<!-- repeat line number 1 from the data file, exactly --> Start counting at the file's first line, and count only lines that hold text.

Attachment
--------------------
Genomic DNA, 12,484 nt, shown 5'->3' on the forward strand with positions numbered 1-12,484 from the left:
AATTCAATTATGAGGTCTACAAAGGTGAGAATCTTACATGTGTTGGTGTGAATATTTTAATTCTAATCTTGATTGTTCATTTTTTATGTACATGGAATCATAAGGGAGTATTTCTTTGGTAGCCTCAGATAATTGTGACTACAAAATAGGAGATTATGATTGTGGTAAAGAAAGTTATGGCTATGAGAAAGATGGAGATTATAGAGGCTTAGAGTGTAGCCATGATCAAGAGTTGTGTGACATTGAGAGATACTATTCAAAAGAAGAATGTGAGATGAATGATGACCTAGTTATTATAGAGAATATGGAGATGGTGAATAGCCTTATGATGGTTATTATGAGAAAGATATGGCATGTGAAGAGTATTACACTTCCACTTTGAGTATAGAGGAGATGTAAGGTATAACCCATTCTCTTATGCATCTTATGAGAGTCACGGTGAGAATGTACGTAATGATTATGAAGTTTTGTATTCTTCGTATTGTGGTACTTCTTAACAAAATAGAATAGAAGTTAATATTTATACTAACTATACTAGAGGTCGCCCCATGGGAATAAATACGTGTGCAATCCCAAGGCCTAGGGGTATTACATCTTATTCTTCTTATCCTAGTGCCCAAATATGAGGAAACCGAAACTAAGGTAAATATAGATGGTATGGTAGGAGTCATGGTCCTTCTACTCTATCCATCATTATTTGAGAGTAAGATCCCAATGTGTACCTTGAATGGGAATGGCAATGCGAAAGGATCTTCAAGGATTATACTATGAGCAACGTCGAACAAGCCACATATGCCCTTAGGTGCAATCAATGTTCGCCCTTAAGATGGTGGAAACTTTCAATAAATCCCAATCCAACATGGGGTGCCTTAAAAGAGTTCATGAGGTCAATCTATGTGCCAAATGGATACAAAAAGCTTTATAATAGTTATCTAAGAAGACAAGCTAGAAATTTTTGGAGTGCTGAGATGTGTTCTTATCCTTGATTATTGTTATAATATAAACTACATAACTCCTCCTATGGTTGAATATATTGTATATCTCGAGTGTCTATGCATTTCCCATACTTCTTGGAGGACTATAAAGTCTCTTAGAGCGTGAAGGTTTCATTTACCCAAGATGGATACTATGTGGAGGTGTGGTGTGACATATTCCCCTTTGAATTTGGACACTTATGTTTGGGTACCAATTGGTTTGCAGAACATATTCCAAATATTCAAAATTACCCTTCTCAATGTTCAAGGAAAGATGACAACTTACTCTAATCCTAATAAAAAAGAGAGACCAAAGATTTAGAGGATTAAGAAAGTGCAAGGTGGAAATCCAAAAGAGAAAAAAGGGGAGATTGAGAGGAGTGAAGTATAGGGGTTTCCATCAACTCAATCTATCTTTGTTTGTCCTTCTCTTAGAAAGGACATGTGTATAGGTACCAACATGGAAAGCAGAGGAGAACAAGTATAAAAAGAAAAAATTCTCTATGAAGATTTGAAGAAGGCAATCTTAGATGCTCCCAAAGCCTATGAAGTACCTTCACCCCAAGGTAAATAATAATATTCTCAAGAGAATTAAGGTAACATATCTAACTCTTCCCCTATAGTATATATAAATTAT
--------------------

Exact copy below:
Genomic DNA, 12,484 nt, shown 5'->3' on the forward strand with positions numbered 1-12,484 from the left: